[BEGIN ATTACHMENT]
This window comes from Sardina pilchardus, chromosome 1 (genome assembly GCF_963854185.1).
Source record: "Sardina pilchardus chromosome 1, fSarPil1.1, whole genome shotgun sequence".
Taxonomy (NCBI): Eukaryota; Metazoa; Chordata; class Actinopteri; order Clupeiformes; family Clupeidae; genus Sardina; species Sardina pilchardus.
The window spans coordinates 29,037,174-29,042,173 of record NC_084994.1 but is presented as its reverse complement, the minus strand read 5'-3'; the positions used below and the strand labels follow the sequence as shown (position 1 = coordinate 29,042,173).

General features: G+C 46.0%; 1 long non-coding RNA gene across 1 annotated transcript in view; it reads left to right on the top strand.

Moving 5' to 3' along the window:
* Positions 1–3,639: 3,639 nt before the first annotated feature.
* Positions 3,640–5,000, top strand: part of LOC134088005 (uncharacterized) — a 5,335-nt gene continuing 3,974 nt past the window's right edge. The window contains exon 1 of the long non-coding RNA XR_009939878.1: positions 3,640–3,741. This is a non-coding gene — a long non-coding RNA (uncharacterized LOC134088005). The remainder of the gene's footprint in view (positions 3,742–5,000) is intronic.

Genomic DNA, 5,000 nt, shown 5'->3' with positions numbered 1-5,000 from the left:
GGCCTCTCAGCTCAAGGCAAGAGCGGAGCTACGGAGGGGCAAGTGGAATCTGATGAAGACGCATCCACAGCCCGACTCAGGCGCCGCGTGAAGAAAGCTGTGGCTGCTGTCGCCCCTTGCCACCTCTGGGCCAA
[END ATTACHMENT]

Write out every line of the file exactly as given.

This window comes from Sardina pilchardus, chromosome 1 (genome assembly GCF_963854185.1).
Source record: "Sardina pilchardus chromosome 1, fSarPil1.1, whole genome shotgun sequence".
Taxonomy (NCBI): Eukaryota; Metazoa; Chordata; class Actinopteri; order Clupeiformes; family Clupeidae; genus Sardina; species Sardina pilchardus.
The window spans coordinates 29,037,174-29,042,173 of record NC_084994.1 but is presented as its reverse complement, the minus strand read 5'-3'; the positions used below and the strand labels follow the sequence as shown (position 1 = coordinate 29,042,173).

General features: G+C 46.0%; 1 long non-coding RNA gene across 1 annotated transcript in view; it reads left to right on the top strand.

Moving 5' to 3' along the window:
* Positions 1–3,639: 3,639 nt before the first annotated feature.
* Positions 3,640–5,000, top strand: part of LOC134088005 (uncharacterized) — a 5,335-nt gene continuing 3,974 nt past the window's right edge. The window contains exon 1 of the long non-coding RNA XR_009939878.1: positions 3,640–3,741. This is a non-coding gene — a long non-coding RNA (uncharacterized LOC134088005). The remainder of the gene's footprint in view (positions 3,742–5,000) is intronic.

Genomic DNA, 5,000 nt, shown 5'->3' with positions numbered 1-5,000 from the left:
GGCCTCTCAGCTCAAGGCAAGAGCGGAGCTACGGAGGGGCAAGTGGAATCTGATGAAGACGCATCCACAGCCCGACTCAGGCGCCGCGTGAAGAAAGCTGTGGCTGCTGTCGCCCCTTGCCACCTCTGGGCCAA